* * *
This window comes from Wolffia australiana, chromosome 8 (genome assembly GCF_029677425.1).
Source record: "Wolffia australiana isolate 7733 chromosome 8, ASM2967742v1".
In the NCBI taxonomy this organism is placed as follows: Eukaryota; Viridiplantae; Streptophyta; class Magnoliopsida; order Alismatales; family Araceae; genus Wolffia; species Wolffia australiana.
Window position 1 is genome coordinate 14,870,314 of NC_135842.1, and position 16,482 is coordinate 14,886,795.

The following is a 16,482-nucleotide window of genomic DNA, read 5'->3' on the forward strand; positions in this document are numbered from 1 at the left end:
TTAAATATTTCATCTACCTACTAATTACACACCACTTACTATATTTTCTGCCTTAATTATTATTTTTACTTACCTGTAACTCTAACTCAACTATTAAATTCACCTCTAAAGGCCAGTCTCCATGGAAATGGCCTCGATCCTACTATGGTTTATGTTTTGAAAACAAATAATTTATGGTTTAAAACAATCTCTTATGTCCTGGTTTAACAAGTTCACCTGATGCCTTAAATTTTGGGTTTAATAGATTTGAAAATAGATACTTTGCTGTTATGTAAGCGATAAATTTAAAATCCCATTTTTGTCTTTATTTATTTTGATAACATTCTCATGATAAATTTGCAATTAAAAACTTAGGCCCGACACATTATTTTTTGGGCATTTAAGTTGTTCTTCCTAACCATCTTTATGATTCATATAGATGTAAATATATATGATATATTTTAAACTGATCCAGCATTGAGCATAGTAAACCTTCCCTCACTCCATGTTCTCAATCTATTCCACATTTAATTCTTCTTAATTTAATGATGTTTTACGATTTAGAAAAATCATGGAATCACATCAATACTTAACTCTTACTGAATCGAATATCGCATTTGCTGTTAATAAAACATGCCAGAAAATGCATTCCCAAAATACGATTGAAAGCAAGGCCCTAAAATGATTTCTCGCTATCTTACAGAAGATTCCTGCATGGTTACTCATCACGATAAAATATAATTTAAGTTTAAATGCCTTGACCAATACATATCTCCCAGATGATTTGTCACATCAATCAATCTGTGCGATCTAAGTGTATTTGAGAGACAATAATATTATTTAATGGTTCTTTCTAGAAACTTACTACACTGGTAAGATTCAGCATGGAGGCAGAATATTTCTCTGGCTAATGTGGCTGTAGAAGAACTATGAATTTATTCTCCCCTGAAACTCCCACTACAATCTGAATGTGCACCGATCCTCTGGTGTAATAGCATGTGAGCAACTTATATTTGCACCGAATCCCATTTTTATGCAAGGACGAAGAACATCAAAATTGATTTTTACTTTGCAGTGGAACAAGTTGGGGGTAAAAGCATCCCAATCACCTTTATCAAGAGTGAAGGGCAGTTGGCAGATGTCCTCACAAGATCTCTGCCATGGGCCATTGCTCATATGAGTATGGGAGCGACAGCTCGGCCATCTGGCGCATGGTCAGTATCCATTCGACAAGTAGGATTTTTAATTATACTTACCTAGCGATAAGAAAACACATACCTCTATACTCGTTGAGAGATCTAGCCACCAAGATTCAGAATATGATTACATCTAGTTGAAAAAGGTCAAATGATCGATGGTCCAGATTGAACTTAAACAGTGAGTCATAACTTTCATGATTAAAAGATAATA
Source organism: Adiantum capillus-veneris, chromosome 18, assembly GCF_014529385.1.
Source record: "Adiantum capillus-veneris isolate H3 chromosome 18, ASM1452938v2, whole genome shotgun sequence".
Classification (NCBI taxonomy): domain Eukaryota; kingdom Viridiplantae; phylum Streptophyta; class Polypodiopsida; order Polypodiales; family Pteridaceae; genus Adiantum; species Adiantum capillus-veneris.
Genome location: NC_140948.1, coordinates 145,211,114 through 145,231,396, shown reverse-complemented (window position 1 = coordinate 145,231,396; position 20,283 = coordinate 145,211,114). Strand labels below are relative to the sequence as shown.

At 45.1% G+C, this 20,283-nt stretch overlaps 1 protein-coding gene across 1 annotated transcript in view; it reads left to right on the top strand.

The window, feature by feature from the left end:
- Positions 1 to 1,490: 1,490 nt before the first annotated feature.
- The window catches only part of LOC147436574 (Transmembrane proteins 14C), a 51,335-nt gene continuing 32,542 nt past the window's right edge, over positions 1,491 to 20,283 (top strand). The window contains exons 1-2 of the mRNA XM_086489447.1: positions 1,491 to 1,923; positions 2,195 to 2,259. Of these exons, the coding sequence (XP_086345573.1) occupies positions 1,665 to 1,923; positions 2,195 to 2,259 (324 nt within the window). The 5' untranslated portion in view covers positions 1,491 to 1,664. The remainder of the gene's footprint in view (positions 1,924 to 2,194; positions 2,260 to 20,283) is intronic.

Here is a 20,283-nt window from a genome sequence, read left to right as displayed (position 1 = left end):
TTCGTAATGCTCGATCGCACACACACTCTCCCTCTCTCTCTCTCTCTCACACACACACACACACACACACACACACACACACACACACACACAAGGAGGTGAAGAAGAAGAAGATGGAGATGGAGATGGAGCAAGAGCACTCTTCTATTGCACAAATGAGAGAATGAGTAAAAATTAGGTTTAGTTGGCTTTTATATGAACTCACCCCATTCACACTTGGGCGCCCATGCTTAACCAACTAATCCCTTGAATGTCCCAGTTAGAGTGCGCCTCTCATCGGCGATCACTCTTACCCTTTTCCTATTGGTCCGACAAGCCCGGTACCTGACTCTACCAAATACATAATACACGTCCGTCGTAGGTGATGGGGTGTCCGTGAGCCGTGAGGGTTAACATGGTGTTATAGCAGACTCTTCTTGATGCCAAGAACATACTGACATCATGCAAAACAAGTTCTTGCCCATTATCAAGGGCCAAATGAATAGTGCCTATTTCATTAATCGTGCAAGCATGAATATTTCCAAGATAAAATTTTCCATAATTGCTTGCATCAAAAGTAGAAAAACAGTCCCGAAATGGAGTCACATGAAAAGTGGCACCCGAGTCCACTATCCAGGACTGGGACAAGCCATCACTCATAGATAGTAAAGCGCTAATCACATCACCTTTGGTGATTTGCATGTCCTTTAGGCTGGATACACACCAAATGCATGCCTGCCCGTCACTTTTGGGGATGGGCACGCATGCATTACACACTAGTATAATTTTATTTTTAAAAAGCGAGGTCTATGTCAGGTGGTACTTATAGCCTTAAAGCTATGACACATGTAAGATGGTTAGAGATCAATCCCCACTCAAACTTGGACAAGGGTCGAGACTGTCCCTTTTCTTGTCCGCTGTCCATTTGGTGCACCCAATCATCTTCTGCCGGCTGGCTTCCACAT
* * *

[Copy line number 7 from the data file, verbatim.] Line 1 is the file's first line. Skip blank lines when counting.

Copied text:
Source organism: Adiantum capillus-veneris, chromosome 18, assembly GCF_014529385.1.